Court of Appeals Affirms Judgment for District in Contract Action Arising from MPD’s Alleged Failure to Detail Officers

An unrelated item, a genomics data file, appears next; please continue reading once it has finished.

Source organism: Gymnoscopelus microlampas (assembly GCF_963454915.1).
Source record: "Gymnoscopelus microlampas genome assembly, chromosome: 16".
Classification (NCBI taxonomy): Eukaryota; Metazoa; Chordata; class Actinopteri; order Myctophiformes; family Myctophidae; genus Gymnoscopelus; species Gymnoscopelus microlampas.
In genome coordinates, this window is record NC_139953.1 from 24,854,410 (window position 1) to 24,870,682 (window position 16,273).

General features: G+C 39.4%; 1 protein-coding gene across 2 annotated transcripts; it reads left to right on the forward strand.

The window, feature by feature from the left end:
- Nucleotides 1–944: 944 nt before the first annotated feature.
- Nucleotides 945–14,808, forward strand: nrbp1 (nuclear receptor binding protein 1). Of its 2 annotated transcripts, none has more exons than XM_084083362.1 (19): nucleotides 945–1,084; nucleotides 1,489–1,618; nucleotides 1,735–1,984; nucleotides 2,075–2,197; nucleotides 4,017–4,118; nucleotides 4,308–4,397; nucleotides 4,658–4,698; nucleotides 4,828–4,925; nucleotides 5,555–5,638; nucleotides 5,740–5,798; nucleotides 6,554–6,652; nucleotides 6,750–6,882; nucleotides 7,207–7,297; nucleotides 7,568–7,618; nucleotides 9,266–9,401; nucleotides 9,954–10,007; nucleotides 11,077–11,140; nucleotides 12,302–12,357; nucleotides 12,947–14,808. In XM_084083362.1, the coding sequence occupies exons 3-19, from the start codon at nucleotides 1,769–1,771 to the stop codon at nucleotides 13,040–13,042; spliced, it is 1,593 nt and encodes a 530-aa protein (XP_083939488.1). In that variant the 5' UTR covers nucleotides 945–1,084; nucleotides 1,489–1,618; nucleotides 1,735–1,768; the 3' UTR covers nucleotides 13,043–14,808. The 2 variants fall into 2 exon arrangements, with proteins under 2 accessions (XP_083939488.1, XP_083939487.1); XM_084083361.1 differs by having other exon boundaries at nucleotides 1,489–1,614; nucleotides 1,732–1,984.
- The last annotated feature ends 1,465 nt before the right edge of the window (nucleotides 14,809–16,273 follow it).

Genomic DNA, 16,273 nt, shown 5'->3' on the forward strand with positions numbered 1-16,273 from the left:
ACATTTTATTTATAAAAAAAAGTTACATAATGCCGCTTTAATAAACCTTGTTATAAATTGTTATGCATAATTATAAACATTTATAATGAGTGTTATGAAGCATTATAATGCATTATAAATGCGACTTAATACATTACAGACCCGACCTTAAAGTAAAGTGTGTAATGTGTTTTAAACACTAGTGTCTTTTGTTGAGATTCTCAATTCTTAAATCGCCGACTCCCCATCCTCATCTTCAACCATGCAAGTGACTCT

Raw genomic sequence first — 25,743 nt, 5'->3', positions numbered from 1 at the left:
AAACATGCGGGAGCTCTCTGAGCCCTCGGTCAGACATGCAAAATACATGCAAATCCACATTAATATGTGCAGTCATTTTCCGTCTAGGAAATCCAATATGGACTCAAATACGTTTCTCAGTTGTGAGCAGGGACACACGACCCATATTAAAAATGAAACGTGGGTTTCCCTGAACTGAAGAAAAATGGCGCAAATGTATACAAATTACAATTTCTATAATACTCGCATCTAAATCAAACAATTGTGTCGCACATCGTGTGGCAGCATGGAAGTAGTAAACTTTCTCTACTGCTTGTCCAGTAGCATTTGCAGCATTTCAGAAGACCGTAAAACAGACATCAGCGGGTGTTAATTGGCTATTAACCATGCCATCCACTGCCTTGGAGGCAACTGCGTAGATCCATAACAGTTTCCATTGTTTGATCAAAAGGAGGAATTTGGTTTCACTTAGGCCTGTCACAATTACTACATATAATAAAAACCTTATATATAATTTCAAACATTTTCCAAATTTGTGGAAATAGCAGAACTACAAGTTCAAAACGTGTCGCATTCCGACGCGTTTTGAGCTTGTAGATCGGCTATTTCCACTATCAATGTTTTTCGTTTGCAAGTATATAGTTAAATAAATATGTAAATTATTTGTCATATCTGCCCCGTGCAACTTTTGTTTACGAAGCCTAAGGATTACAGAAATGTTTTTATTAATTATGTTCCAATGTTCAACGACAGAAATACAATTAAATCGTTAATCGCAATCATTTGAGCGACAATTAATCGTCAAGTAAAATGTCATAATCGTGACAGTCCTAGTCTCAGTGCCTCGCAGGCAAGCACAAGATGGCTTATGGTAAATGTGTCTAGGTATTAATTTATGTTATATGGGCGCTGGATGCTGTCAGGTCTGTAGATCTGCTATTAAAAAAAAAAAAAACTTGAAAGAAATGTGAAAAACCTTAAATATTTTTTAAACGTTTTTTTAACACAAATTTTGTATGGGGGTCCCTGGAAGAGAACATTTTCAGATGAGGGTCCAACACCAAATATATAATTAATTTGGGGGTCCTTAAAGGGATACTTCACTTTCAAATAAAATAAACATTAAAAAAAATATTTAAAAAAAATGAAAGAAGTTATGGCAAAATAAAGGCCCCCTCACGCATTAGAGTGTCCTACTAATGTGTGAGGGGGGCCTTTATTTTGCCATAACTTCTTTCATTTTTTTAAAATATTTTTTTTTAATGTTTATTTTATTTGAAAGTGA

On June 20, 2013, the District of Columbia Court of Appeals decided Aziken v. District of Columbia, No. 11-CV-1088, slip op. (D.C. June 20, 2013) in which it affirmed the trial court’s award of summary judgment to the District of Columbia in a breach of contract action for damages arising from the alleged failure of the Metropolitan Police Department (“MPD”) to detail police officers to the vicinity of the plaintiff’s night club. Id. at 1-2. The plaintiff specifically alleged that, on one particular night, detail officers “went to the police station to process an arrest, leaving the assigned area without a police presence.” Id. at 2. The plaintiff further alleged that, as a result, a preventable shooting occurred at his night club “that led to [the night club’s] closure and revocation of its liquor license.” Id. at 2. The Court of Appeals reviewed the undisputed facts and concluded that the contract — which was evidenced by an invoice for “police services” — was silent or at least ambiguous as to whether a police presence needed to be maintained in the vicinity even when detail officers were processing an arrest. Id. at 16-19. It further concluded that, as a matter of law, there was no extrinsic evidence of a contract term requiring a police presence to be maintained under such circumstances, id. at 19-22, and there was no basis for implying the existence of such a term. Id. at 22-25. Accordingly, the Court of Appeals affirmed the trial court’s award of summary judgment to the District. Id. at 25.